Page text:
The firm’s latest Miami Herald column was authored by Awilda Esteras and appears in today’s edition of the newspaper. The article, which is titled “Real Estate Counselor: Technicality Gives Homeowner a Reprieve in HOA Foreclosure Action,” focuses on the ramifications of a technical shortcoming in an HOA foreclosure action that were illustrated in a recent decision by Florida’s Second District Court of Appeal. The appellate panel found in favor of the homeowner and reversed the lower court’s foreclosure judgment due to the failure of the association and its board of directors to properly levy an individual assessment against the owner. Awilda’s article reads:
. . . The case stems from a 2019 mortgage foreclosure action filed against homeowner Tammy Desch by Deutsche Bank. The South Fork of Hillsborough County II Homeowner’s Association incurred $475 in legal fees for the filing of a required response in the matter by its attorneys, and it then sought recovery from the homeowner as an individual assessment for these costs pursuant to its own governing documents.
The debt subsequently went unpaid by Desch, and in less than one year the balance due on the account grew to nearly $1,700. In order to collect, the HOA filed a lawsuit in 2020 to foreclose its claim of lien for the unpaid assessment as prescribed under Florida law and its own governing documents. It alleged it “ha[d] made assessments against the Property” and Desch had failed to pay, and it attached a copy of its account ledger showing the initial entry for $475 plus the subsequent fees and interest.
The homeowner responded by contending the HOA had failed to identify the origin and basis of any assessment officially levied against her property in accordance with the procedural requirements of Florida law as well as its own governing documents.
The Hillsborough County Circuit Court was not swayed. It implicitly determined that the act of placing an individual assessment in the HOA’s account ledger was a proper levying of the assessment against the owner.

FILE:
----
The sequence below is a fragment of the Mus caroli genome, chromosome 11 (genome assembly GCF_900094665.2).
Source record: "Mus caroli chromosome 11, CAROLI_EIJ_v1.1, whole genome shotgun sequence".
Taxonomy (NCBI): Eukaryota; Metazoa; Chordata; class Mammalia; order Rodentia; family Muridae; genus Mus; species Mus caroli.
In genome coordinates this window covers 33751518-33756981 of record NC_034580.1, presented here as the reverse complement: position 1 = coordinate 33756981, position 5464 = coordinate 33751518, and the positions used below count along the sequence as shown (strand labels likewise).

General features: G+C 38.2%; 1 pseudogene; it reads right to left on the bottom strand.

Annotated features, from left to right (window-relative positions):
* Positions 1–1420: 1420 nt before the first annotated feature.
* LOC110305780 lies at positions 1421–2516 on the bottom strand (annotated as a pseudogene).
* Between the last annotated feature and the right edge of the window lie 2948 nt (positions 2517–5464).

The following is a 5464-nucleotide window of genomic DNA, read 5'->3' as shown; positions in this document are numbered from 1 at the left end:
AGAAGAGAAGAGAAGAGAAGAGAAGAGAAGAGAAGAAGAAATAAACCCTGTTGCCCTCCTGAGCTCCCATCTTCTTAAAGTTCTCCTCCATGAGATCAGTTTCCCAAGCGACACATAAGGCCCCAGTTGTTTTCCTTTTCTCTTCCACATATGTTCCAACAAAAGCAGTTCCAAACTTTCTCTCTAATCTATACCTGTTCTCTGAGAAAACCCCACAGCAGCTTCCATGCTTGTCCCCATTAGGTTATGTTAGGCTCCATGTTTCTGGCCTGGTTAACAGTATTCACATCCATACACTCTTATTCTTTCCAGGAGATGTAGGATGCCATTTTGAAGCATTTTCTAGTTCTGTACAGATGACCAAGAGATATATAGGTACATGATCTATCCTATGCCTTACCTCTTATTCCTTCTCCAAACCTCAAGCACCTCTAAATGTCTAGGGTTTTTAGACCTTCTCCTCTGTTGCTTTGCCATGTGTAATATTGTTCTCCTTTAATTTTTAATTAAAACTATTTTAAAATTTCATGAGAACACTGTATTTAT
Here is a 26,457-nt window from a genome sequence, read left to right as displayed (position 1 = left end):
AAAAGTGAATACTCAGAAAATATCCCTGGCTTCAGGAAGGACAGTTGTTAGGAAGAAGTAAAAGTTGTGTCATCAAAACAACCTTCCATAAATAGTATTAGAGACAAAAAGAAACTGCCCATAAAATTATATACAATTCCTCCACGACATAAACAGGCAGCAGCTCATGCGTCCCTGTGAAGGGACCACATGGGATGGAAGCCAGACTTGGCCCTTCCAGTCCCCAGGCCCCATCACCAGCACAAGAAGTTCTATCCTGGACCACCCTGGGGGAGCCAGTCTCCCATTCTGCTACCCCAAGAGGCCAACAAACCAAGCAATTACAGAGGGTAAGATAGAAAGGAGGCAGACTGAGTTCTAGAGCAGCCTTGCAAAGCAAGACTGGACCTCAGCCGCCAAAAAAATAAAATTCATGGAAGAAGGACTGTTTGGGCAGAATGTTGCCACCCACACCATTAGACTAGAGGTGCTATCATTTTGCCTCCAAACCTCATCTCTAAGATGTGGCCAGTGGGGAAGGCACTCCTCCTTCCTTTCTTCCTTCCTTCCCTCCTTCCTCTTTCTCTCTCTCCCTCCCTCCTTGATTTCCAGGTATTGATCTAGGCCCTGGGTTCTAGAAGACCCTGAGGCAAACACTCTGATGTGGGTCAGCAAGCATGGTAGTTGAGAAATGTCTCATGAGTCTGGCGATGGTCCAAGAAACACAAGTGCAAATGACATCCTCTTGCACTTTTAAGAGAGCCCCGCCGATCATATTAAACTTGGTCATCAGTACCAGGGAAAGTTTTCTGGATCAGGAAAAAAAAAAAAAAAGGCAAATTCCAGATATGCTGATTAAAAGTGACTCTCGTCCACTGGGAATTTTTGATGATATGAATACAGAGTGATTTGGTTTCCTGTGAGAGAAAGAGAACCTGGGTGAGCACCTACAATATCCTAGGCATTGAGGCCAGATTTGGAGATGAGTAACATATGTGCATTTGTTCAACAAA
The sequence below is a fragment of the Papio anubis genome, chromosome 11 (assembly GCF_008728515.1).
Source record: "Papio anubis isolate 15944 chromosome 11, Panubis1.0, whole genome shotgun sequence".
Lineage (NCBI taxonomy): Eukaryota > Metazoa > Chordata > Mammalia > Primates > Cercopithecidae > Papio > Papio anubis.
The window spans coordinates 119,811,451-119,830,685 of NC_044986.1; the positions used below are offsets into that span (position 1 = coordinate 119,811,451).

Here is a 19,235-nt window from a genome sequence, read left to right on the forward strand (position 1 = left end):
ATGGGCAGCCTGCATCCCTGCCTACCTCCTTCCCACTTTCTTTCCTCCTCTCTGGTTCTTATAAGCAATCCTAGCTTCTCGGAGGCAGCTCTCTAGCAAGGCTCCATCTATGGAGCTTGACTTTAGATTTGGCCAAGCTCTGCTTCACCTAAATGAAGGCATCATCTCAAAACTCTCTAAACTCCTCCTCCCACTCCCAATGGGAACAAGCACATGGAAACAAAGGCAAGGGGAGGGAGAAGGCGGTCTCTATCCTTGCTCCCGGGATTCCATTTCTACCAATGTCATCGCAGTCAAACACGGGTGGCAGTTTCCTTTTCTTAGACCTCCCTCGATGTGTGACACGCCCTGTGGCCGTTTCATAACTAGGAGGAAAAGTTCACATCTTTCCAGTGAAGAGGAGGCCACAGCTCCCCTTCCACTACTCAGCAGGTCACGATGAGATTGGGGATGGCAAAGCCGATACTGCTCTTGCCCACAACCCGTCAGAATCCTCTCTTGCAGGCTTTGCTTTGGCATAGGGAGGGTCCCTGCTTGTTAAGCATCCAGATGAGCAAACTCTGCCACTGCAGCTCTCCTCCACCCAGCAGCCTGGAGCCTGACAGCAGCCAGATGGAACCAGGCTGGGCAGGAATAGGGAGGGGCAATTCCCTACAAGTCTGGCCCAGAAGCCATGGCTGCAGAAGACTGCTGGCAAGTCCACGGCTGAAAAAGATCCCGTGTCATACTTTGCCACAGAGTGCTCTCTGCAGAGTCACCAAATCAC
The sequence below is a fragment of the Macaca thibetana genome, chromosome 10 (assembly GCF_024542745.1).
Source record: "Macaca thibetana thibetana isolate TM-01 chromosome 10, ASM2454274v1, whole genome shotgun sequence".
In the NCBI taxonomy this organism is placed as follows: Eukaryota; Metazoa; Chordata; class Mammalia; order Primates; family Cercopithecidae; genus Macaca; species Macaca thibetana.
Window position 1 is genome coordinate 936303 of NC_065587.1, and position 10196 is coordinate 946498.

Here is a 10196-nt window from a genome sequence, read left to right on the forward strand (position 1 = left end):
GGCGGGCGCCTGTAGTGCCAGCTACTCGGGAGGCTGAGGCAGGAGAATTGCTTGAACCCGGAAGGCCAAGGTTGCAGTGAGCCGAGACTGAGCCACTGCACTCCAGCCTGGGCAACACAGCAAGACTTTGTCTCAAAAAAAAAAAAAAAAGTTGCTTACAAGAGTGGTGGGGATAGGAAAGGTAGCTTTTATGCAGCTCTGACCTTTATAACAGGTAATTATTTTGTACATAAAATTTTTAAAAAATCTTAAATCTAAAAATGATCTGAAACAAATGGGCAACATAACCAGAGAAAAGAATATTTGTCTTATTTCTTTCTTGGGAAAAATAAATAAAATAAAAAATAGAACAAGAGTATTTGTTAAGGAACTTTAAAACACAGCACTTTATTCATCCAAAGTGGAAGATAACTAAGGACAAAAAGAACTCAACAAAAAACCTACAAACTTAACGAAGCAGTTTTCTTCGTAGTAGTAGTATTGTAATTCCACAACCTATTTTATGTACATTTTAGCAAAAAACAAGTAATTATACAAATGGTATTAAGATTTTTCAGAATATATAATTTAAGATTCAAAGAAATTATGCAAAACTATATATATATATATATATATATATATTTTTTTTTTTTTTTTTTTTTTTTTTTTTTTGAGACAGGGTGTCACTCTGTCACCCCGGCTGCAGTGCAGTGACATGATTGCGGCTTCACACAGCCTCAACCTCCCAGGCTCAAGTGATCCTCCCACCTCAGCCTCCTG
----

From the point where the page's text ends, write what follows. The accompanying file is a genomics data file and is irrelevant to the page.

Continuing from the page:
In the ensuing appeal, Desch argued that despite discovery requests, the HOA never produced any evidence that its board of directors actually levied an individual assessment against her property. In response, the HOA argued it is entitled to reimbursement for such legal fees, but it spent little time refuting her argument that the board failed to actually levy an assessment. Instead, it relied on the entry in its ledger.
In the Second DCA panel’s unanimous opinion, the HOA’s own governing documents show that the ledger entry is insufficient to levy an individual assessment against the property for delinquent legal fees. The bylaws state assessments “shall be imposed by the Board at its discretion,” and the “Board of Directors shall have power . . . to establish, levy and assess, and collect assessments or charges in accordance with the Declaration.”
The appellate ruling states that the HOA does not assert there was written and signed consent, nor that its board of directors made any kind of decision to levy an individual assessment against the owner. It notes that the HOA does not point to anything in its bylaws that would allow its property manager or any other agent or employee to levy an individual assessment for legal fees in a foreclosure action.
As a result, based on the absence of any evidence that the board ever levied an assessment against Desch, the appellate panel agreed that the HOA did not comply with its own governing documents giving the board the power to levy individual assessments. It reversed the lower court’s summary judgment and remanded the case back for a ruling in her favor.
Given that Florida law enables homeowners who prevail in such legal actions to be entitled to having their legal fees and costs paid by the association, it is now a painfully ironic fiscal reality for the HOA that it may end up being on the hook for Desch’s presumably substantial appellate attorney fees as well as its own legal costs.
Community associations, their directors and property managers should only move forward with their collections, lien and foreclosure actions under the guidance of highly qualified and experienced association law attorneys. In this case, a careful review of the HOA’s governing documents could have determined that simply placing such legal fees in its ledger was insufficient in the levying of an individual assessment against the homeowner. . .
Awilda concludes her article by noting that this costly misstep by the HOA provides a helpful complimentary lesson for all other Florida communities. She writes that the procedures for levying individual assessments must be strictly followed by associations to ensure a successful recovery, and boards of directors and property managers should consult with qualified legal counsel for careful reviews of such matters before engaging in collections efforts against owners.
Our firm salutes Awilda for sharing her insights into the important takeaways for community associations from this recent appellate opinion with the readers of the Miami Herald. Click here to read the complete article in the newspaper’s website.